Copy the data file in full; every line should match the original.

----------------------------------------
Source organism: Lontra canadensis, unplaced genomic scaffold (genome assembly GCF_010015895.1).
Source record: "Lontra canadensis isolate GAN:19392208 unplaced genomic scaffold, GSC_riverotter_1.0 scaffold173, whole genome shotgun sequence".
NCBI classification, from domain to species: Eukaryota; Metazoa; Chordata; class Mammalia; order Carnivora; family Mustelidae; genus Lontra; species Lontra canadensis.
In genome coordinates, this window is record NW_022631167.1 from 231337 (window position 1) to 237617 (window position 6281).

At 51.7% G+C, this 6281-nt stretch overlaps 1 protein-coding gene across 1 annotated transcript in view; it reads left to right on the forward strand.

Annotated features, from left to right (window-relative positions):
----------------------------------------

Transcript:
Source organism: Lontra canadensis, unplaced genomic scaffold (genome assembly GCF_010015895.1).
Source record: "Lontra canadensis isolate GAN:19392208 unplaced genomic scaffold, GSC_riverotter_1.0 scaffold173, whole genome shotgun sequence".
NCBI classification, from domain to species: Eukaryota; Metazoa; Chordata; class Mammalia; order Carnivora; family Mustelidae; genus Lontra; species Lontra canadensis.
In genome coordinates, this window is record NW_022631167.1 from 231337 (window position 1) to 237617 (window position 6281).

At 51.7% G+C, this 6281-nt stretch overlaps 1 protein-coding gene across 1 annotated transcript in view; it reads left to right on the forward strand.

Annotated features, from left to right (window-relative positions):